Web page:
Treating mesothelioma is as challenging as diagnosing it. The key to effective treatment is the early identification of the mesothelioma. The earlier the diagnosis, the wider the treatment options. While there are now experimental treatments for mesothelioma, the three cardinal approaches to mesothelioma treatment remain: surgery, radiation therapy, and chemotherapy. For certain individuals, a combination of the three can provide better prognosis and better quality of life.
Among patients with Stage I and Stage II mesothelioma, their best treatment option is surgery. This is because the borders of the mesothelioma tumor are still well-defined and the cancer cells themselves have not yet begun migrating to other parts of the body via the lymphatics. Surgery as mesothelioma treatment can take on two major forms: potentially curative and palliative.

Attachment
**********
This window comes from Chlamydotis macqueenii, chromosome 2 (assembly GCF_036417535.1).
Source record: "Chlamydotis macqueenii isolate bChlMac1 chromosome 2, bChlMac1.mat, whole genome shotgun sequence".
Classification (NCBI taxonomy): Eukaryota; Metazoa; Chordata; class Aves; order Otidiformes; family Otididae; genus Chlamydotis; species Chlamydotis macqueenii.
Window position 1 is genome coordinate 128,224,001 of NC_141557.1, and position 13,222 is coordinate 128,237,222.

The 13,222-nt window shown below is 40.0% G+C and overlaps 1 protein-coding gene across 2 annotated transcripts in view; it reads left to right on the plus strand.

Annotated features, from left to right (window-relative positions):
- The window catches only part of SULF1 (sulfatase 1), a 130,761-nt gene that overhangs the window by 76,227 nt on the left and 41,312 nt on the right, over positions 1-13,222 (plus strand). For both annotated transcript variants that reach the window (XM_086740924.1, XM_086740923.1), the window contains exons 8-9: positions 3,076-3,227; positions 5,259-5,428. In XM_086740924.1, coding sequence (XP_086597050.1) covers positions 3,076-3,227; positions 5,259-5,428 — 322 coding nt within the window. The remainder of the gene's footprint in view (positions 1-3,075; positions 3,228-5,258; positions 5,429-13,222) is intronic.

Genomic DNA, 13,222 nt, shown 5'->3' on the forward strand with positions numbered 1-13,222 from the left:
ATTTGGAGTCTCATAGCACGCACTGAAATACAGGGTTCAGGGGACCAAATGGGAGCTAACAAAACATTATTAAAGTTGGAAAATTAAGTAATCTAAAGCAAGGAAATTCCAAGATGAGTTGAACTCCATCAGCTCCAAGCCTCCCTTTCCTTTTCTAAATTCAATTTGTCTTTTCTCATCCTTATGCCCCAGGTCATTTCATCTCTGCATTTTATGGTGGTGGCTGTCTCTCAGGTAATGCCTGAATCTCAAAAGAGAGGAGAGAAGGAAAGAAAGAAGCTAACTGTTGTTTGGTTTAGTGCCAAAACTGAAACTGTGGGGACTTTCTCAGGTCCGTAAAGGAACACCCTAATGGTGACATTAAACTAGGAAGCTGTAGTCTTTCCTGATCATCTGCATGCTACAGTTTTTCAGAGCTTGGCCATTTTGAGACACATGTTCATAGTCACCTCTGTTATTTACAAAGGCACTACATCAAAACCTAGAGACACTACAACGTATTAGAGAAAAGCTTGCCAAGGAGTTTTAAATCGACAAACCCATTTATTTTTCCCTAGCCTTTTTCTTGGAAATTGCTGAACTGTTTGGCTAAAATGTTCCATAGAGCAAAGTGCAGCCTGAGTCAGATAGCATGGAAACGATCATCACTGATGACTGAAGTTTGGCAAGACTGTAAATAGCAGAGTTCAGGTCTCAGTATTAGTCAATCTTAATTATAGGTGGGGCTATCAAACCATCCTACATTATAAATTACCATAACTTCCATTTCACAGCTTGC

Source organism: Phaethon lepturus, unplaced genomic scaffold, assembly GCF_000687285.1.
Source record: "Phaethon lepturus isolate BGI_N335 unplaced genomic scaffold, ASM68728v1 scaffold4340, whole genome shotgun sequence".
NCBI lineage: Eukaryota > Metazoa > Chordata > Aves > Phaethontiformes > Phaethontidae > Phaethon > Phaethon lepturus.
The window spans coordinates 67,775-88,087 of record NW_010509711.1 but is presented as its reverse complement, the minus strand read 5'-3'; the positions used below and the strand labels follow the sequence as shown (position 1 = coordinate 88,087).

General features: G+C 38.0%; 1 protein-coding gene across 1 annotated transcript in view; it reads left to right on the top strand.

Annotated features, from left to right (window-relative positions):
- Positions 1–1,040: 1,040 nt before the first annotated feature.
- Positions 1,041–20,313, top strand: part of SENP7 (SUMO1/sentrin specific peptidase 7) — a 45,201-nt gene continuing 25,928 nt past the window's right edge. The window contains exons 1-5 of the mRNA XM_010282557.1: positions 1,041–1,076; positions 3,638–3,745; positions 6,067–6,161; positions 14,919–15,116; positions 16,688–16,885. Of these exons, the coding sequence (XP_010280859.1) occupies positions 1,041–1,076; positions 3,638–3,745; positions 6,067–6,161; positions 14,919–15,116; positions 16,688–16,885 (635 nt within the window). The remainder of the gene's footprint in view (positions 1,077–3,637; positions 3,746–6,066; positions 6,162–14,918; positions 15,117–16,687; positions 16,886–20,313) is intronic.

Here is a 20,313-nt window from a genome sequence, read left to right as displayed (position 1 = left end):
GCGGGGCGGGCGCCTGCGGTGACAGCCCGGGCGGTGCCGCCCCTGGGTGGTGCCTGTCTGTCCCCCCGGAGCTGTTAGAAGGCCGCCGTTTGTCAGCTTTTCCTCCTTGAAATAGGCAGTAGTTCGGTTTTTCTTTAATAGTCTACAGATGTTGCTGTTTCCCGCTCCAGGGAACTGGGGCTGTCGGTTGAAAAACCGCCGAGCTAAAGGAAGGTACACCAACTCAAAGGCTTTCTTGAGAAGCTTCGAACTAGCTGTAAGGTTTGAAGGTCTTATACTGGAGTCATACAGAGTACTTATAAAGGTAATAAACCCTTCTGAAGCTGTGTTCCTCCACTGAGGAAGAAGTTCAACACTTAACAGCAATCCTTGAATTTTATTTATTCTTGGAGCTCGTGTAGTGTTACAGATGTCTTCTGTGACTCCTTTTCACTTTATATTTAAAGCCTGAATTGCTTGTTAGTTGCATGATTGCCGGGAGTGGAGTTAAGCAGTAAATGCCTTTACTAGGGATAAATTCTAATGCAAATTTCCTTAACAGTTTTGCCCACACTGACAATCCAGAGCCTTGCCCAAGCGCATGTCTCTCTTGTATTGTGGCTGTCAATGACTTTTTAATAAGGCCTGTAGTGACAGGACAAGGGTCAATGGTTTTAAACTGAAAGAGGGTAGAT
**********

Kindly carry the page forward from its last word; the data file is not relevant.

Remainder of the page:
Potentially curative surgical procedures are designed primarily to remove the primary tumor with the goal of improving prognosis and extending the life expectancy of the patient. It is called “potentially curative” because there are no guarantees that it will completely eradicate the cancer problem. Nevertheless, it provides one of the best chances of survival among patients with mesothelioma.
There are 2 surgical procedures that mesothelioma specialists use today to manage pleural mesotheliomas.
For peritoneal mesothelioma, the preferred surgical procedure is the Cytoreductive surgery which is almost similar in approach to Pleurectomy Decortication. The only difference is that it is the peritoneum that is removed including any visible tumors. Some thoracic surgeons are now using robotic surgery for more pinpoint accuracy in the removal of tumors.